Saturday 22nd October 2016                 Change text size:

Oil trader fined £3m for manipulation by US and UK regulators

Photo: thetaxhaven via Flickr

A US oil trader has been slapped with a £3m fine by officials in the US and the UK, after manipulating the financial markets using high frequency trading.

Michael Cosica, founder of Panther Energy, was issued the penalty after it came to light that he had been using a sophisticated computer system, known as algorithmic code (algos), in order to influence the markets to maximise his returns.

Cosica was investigated by the Commodities and Futures Trading Commission (CFTC) and Chicago Mercantile Exchange (CME) in the US and the Financial Conduct Authority (FCA) in the UK. The US regulators handed him a fine of $2.2m (£1.4m), and their British counterparts demanded nearly £600,000. He was also ordered to repay any profits he made.

A spokesperson for the FCA said, “The FCA is primarily concerned with ensuring that  all trading activity, including high frequency trading, is compliant with our rules.”

They added, “This case sends out a clear message to traders. If you manipulate the system, we will enforce the powers we have at our disposal.”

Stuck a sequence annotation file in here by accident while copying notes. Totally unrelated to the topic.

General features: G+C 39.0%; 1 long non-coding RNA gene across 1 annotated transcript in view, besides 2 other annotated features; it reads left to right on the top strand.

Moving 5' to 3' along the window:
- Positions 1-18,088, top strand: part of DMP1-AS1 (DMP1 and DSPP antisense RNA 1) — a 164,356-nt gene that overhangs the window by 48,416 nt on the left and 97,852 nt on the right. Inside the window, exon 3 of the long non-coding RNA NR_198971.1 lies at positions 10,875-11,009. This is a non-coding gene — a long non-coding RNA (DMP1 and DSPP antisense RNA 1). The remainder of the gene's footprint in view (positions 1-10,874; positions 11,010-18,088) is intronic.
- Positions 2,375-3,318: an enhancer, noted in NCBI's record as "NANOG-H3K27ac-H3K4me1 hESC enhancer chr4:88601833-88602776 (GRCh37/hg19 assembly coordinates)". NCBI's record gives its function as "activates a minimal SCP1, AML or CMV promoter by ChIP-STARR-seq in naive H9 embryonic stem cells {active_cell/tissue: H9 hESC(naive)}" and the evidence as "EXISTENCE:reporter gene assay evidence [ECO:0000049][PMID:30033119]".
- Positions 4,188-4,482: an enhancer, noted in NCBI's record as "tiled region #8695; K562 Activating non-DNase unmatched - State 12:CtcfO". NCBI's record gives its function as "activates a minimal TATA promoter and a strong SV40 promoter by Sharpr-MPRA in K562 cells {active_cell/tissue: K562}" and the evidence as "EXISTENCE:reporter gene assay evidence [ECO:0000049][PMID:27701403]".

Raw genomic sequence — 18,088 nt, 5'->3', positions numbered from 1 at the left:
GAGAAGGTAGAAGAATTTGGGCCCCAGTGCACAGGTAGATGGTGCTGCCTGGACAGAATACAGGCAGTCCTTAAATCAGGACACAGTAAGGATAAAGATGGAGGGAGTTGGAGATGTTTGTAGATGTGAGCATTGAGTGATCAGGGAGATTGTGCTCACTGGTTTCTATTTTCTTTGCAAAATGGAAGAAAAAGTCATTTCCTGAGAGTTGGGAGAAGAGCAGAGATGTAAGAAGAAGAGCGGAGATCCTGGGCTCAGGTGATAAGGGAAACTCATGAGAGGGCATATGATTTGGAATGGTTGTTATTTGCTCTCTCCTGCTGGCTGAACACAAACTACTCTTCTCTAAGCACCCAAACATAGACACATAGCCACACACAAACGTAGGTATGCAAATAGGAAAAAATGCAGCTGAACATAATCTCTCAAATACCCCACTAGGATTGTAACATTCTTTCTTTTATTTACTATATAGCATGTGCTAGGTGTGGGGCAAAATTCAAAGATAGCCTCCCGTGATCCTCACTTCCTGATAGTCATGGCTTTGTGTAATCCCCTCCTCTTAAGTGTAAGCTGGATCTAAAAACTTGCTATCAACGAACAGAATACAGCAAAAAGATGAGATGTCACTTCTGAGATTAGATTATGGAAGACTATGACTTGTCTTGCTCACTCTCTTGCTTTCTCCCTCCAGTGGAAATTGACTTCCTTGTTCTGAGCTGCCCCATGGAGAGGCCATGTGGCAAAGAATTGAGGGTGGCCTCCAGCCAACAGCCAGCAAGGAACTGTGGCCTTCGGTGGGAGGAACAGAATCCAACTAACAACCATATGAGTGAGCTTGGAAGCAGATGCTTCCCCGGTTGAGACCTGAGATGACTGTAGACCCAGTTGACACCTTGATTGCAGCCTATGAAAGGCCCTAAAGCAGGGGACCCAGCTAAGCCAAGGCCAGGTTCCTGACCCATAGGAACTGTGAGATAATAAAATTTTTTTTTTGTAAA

Algos are designed to react to changes within the market in the same fashion as a human, and are programmed to make thousands of financial decisions every second in some cases.

Manipulation occurs however, when aggressive trading techniques are used to force down the price of a particular market and maximise profits for traders.

Robert Peston, BBC business editor, claims that in New York, 70% of decisions are made by black boxes, the computers used in high frequency trading. In London, this figure is 30%.

Further reading:

A Dark Magic: Looking at the impact of high frequency trading on financial markets

We need investment to return to its patient evolutionary path

There is a disconnect between investment and the real world

Transparency, simplicity and honesty is urgently needed in investment

The Guide to Sustainable Investment 2013

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